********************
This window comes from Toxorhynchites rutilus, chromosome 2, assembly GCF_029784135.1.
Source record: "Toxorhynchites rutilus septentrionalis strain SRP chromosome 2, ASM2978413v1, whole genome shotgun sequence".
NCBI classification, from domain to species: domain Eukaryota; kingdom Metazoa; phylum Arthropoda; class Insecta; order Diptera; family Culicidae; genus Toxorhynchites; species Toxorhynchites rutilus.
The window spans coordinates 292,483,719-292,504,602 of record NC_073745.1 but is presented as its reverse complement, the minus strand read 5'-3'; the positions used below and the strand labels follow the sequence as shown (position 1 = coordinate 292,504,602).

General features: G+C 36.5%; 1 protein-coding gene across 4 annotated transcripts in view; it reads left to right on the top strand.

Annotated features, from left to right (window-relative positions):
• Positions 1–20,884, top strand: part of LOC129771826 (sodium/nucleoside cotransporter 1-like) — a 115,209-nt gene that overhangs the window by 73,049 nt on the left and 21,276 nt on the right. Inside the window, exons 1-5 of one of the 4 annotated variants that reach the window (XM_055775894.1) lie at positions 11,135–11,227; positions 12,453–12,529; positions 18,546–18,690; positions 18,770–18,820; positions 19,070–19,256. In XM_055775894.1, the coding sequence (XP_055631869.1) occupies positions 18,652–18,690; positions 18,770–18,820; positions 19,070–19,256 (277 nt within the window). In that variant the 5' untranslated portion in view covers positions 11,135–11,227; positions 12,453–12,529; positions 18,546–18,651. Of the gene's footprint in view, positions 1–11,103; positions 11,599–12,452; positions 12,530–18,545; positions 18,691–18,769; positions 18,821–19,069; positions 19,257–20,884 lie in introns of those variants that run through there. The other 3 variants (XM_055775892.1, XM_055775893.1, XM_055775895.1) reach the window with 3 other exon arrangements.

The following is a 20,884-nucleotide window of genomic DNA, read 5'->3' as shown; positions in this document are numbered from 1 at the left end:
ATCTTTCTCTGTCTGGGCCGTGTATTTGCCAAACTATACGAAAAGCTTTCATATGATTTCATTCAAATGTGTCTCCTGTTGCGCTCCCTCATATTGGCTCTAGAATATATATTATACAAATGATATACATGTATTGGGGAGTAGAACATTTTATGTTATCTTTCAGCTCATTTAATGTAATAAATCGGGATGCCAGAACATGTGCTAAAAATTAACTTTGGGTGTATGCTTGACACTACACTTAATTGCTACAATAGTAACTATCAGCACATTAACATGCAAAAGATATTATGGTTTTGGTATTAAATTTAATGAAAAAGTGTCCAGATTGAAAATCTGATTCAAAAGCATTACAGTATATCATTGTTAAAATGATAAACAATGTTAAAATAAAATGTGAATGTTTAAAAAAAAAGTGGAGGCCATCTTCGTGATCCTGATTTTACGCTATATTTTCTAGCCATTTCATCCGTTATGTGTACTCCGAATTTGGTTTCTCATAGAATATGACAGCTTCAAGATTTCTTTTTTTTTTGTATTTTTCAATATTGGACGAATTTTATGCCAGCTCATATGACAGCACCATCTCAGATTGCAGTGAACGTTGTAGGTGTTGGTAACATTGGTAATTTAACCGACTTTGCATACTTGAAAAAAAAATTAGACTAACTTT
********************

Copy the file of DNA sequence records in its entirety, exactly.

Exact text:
This window comes from Toxorhynchites rutilus, chromosome 2, assembly GCF_029784135.1.
Source record: "Toxorhynchites rutilus septentrionalis strain SRP chromosome 2, ASM2978413v1, whole genome shotgun sequence".
NCBI classification, from domain to species: domain Eukaryota; kingdom Metazoa; phylum Arthropoda; class Insecta; order Diptera; family Culicidae; genus Toxorhynchites; species Toxorhynchites rutilus.
The window spans coordinates 292,483,719-292,504,602 of record NC_073745.1 but is presented as its reverse complement, the minus strand read 5'-3'; the positions used below and the strand labels follow the sequence as shown (position 1 = coordinate 292,504,602).

General features: G+C 36.5%; 1 protein-coding gene across 4 annotated transcripts in view; it reads left to right on the top strand.

Annotated features, from left to right (window-relative positions):
• Positions 1–20,884, top strand: part of LOC129771826 (sodium/nucleoside cotransporter 1-like) — a 115,209-nt gene that overhangs the window by 73,049 nt on the left and 21,276 nt on the right. Inside the window, exons 1-5 of one of the 4 annotated variants that reach the window (XM_055775894.1) lie at positions 11,135–11,227; positions 12,453–12,529; positions 18,546–18,690; positions 18,770–18,820; positions 19,070–19,256. In XM_055775894.1, the coding sequence (XP_055631869.1) occupies positions 18,652–18,690; positions 18,770–18,820; positions 19,070–19,256 (277 nt within the window). In that variant the 5' untranslated portion in view covers positions 11,135–11,227; positions 12,453–12,529; positions 18,546–18,651. Of the gene's footprint in view, positions 1–11,103; positions 11,599–12,452; positions 12,530–18,545; positions 18,691–18,769; positions 18,821–19,069; positions 19,257–20,884 lie in introns of those variants that run through there. The other 3 variants (XM_055775892.1, XM_055775893.1, XM_055775895.1) reach the window with 3 other exon arrangements.

The following is a 20,884-nucleotide window of genomic DNA, read 5'->3' as shown; positions in this document are numbered from 1 at the left end:
ATCTTTCTCTGTCTGGGCCGTGTATTTGCCAAACTATACGAAAAGCTTTCATATGATTTCATTCAAATGTGTCTCCTGTTGCGCTCCCTCATATTGGCTCTAGAATATATATTATACAAATGATATACATGTATTGGGGAGTAGAACATTTTATGTTATCTTTCAGCTCATTTAATGTAATAAATCGGGATGCCAGAACATGTGCTAAAAATTAACTTTGGGTGTATGCTTGACACTACACTTAATTGCTACAATAGTAACTATCAGCACATTAACATGCAAAAGATATTATGGTTTTGGTATTAAATTTAATGAAAAAGTGTCCAGATTGAAAATCTGATTCAAAAGCATTACAGTATATCATTGTTAAAATGATAAACAATGTTAAAATAAAATGTGAATGTTTAAAAAAAAAGTGGAGGCCATCTTCGTGATCCTGATTTTACGCTATATTTTCTAGCCATTTCATCCGTTATGTGTACTCCGAATTTGGTTTCTCATAGAATATGACAGCTTCAAGATTTCTTTTTTTTTTGTATTTTTCAATATTGGACGAATTTTATGCCAGCTCATATGACAGCACCATCTCAGATTGCAGTGAACGTTGTAGGTGTTGGTAACATTGGTAATTTAACCGACTTTGCATACTTGAAAAAAAAATTAGACTAACTTT